The Columbia Museum of Art will be hosting the Art Blossoms event during Mother’s Day Weekend, with presentations from experts. Photo by Carson Peaden.

The Art Blossoms exhibition is returning for a second year to the Columbia Museum of Art during Mother’s Day weekend.

From May 5 to 8, the event will include four days of classes and presentations, all showcasing a blend of flowers and artwork. General admission tickets are $15 for non-members and $5 for museum members.

One of the presenters, Jenks Farmer, will be demonstrating how people can create and design their gardens. With a creative lens, he will show how any space can be brought to life, regardless of its size and the person’s budget.

Raised on a farm in Beech Island, South Carolina in a family of artists and musicians, Farmer has possessed a love for the environment as long as he can remember.

“There’s nothing we have ever had or needed that didn’t come from plants, or something that’s connected,” Farmer said. “I mean, to me, that connection is so deep and obvious.”

After receiving a Ph.D. in botanical garden design  from the University of Washington, he established two botanical gardens in S.C., including the botanical gardens at Riverbanks Zoo. He currently owns and operates an organic farm where he grew up. He also helps design gardens for homes and museums.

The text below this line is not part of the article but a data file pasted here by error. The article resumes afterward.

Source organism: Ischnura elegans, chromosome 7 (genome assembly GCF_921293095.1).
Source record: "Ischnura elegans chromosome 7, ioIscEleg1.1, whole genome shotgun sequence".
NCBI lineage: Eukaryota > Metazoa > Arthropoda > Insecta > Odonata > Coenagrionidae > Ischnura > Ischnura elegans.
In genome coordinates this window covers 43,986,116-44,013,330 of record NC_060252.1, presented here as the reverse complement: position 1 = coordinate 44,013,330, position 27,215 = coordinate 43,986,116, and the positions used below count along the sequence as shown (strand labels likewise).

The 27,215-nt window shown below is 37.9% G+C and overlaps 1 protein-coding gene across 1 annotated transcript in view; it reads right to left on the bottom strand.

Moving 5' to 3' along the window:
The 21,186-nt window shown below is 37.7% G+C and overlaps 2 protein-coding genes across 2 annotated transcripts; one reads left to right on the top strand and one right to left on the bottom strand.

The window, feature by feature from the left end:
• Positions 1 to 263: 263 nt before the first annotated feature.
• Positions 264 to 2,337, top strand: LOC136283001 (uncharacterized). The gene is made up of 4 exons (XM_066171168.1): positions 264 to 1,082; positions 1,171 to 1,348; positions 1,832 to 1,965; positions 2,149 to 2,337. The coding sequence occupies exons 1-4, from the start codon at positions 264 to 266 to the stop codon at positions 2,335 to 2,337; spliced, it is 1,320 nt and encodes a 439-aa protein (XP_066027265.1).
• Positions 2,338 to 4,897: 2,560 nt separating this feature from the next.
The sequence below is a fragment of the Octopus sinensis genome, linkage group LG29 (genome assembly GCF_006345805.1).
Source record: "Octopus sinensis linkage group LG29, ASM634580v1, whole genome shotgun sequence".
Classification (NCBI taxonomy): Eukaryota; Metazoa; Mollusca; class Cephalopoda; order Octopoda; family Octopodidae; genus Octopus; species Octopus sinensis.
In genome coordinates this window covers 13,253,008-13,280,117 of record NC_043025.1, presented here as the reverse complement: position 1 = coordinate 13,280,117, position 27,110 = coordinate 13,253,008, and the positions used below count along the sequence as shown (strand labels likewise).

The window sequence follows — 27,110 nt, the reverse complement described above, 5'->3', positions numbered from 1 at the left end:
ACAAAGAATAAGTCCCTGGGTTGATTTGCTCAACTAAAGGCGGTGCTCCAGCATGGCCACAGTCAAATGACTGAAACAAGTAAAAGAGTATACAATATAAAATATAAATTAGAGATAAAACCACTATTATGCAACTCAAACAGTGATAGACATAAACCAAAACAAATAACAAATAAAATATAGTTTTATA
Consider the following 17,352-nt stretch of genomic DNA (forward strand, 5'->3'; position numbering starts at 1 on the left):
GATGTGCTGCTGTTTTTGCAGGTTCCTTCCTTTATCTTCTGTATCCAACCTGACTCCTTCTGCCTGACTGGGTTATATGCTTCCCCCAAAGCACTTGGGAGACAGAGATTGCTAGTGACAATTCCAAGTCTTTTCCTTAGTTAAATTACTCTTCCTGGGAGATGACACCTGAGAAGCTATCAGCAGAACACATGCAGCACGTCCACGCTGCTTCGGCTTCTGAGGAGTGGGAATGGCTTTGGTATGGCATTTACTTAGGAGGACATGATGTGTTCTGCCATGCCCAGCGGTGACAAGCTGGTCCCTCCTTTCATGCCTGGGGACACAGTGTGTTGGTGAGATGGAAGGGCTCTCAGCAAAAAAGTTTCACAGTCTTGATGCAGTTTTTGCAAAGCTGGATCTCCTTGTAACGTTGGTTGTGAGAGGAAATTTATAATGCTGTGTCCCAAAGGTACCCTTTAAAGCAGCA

Farmer is especially looking forward to showing people the ability to transform a garden at the Art Blossoms event.

“In this case, they wanted me to talk about creativity, and things that normal people can do in their backyard,” he said. “I want to emphasize a garden is really about living things.”

Other presenters include John Nelson, the retired curator of the A.C. Moore Herbarium at the University of South Carolina. A botany specialist, Nelson will be educating event goers on plant diversity, plus their anatomy and functions, in his presentation “Botany Artbreak.”

“I want them to get a sort of understanding of the science of flowers, the fact that science doesn’t do anything to diminish their beauty,” Nelson said. “They represent truly stupendous evolutionary achievement.”

All proceeds from tickets will go towards the museum’s art education and programming for the Midlands.

Jenks Farmer, who specializes in botanical garden design, has possessed a love for the environment since he was a child. Photo courtesy Jenks Farmer.

This garden design, by Farmer, features Egyptian onion and pansies, which are both edible and beautiful. Photo courtesy Jenks Farmer.

John Nelson, who holds a Ph.D. in botanical sciences, hopes those who attend his presentation will gain an “understanding of the science of flowers.” Photo courtesy John Nelson.

First introduced last year, the Art Blossoms event will feature four days of classes, demonstrations and artwork. Photos courtesy Columbia Museum of Art.

All the proceeds from the event will go towards the museum’s art education and programming in the Midlands.